Teach IPM!
Teaching IPM in the classroom encourages environmental stewardship, critical thinking and problem solving skills, hands-on science learning and engages students in STEM (science, technology, engineering and math). Check out these IPM curriculum resources:
  1. Maine Department of Agriculture, Conservation and Forestry has IPM curricula for K-12 students.
  2. Check out the article below to learn more about A Classroom InPestigation: Life Science Curriculum for grades 3-5
  3. School IPM 2015 Student IPM Curriculum for K-12 Teachers
Have fun
Challenge your students to become IPM ambassadors. After learning all about IPM, students will understand the key principles of an IPM program: identify, decide, act and evaluate. Students can contribute to the classroom IPM policy and use the skills they have learned at home too.
Classroom InPestigation!   
Students will see the world of insects from an entirely new perspective by participating in A Classroom InPestigation. This life science curriculum for grades three to five guides students to conduct scientific investigations about the world of insects.

The curriculum is built upon problem and inquiry-based design principles. Each lesson contains questions and worksheets to help engage students to make evidence-based claims. Comprised of five, 50-minutes lessons the curriculum summarizes these IPM components:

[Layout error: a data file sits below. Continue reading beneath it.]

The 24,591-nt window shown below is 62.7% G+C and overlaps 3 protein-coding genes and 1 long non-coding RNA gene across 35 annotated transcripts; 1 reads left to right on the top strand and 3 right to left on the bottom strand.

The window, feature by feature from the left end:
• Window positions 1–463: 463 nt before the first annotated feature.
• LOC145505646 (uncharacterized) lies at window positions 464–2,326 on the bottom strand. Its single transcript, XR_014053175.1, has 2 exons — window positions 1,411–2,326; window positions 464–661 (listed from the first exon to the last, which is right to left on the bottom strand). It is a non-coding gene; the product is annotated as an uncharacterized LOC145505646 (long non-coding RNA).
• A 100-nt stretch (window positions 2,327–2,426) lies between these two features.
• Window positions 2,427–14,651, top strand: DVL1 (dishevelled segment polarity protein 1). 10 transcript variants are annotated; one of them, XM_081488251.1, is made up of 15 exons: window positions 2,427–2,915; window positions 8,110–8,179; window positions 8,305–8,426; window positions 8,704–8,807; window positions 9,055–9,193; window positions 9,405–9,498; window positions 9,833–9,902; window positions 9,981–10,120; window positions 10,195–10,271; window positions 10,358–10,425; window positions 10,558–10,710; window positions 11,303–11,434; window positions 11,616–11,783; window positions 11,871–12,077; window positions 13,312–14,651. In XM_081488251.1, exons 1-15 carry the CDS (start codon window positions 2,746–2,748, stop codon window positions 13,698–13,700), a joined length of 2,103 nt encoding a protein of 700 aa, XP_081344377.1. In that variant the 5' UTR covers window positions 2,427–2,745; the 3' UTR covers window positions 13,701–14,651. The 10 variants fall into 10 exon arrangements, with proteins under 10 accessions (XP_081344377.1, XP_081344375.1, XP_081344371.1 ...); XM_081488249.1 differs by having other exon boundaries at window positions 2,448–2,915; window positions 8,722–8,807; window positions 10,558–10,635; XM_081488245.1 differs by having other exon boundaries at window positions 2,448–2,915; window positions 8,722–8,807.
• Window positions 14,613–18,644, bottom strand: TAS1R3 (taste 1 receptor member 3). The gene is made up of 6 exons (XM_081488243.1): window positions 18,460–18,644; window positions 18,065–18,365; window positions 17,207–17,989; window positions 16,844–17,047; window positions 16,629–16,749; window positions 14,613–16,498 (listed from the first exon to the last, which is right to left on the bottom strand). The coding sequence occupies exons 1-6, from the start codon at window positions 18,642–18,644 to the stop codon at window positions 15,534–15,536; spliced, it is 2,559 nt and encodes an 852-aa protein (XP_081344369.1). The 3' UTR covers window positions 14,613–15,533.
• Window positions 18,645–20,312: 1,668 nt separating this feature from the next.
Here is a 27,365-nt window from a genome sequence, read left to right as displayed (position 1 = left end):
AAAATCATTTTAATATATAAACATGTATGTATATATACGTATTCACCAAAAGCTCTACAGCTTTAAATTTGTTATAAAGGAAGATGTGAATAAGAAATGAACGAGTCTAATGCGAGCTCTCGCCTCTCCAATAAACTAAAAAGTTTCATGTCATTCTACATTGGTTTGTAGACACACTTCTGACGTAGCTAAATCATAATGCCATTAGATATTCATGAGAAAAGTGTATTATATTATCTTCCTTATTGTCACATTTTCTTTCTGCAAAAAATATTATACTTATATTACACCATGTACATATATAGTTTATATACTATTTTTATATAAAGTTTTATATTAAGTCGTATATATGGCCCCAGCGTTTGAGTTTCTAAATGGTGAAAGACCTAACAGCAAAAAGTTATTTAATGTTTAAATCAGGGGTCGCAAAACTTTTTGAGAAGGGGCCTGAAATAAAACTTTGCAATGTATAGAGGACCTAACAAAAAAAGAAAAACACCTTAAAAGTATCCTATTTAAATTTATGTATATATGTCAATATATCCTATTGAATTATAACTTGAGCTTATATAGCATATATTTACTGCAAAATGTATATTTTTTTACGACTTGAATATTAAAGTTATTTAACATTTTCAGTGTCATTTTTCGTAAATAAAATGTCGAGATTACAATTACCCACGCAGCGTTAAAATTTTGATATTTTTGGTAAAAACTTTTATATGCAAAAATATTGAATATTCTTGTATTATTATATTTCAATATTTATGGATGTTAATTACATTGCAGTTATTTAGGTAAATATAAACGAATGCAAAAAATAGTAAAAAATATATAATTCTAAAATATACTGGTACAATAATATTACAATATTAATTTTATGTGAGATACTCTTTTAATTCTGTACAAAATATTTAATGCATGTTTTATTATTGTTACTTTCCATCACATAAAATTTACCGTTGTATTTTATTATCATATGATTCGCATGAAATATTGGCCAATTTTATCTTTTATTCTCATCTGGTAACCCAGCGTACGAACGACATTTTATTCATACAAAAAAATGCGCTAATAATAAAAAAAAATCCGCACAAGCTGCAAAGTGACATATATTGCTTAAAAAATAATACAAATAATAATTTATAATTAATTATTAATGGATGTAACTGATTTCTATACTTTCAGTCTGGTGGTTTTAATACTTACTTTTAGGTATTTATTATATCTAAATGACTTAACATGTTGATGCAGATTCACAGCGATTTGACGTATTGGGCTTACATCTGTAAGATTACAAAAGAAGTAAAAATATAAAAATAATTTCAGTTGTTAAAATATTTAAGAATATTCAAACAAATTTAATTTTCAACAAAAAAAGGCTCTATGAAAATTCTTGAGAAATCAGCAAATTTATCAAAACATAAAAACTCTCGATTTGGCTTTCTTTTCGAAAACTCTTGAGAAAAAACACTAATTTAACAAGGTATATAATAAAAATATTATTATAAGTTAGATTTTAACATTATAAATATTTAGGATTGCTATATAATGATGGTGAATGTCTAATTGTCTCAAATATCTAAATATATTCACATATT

1. Accurately identify the pest
  2. Understand the biology and ecology of the pest
  3. Monitor the environment to determine the pest levels
  4. Determine when action is required
  5. Select an appropriate course of action
  6. Gather data and evaluate results
InPestigation was piloted in Washington and Colorado grades schools. Teachers were asked to fill out an evaluation form after they completed the program. Lauren Urbina, 3rd Grade Teacher at STEM Launch Elementary School said, "My kids loved the entire unit. They loved them all! We learned a ton and had a great time doing so."
Through education and teacher support, IPM can become a permanent fixture in classrooms. Guided by their teachers, students can become "InPestigators" and learn to evaluate situations to ensure the healthiest environment possible. To view the curriculum, click here.

Funded by the Western IPM Center, Ian Renga, University of Colorado at Boulder, Dr. Deborah Young, Colorado State University, and Carrie Foss, Washington State University collaborated to write and develop the program.

Carrie Foss will be presenting the curriculum at a 2014 Teacher Workshop in conjunction with the Entomological Society of America's Annual Meeting, on November 15, 2014 in Portland, OR. To learn more about the workshop, click here.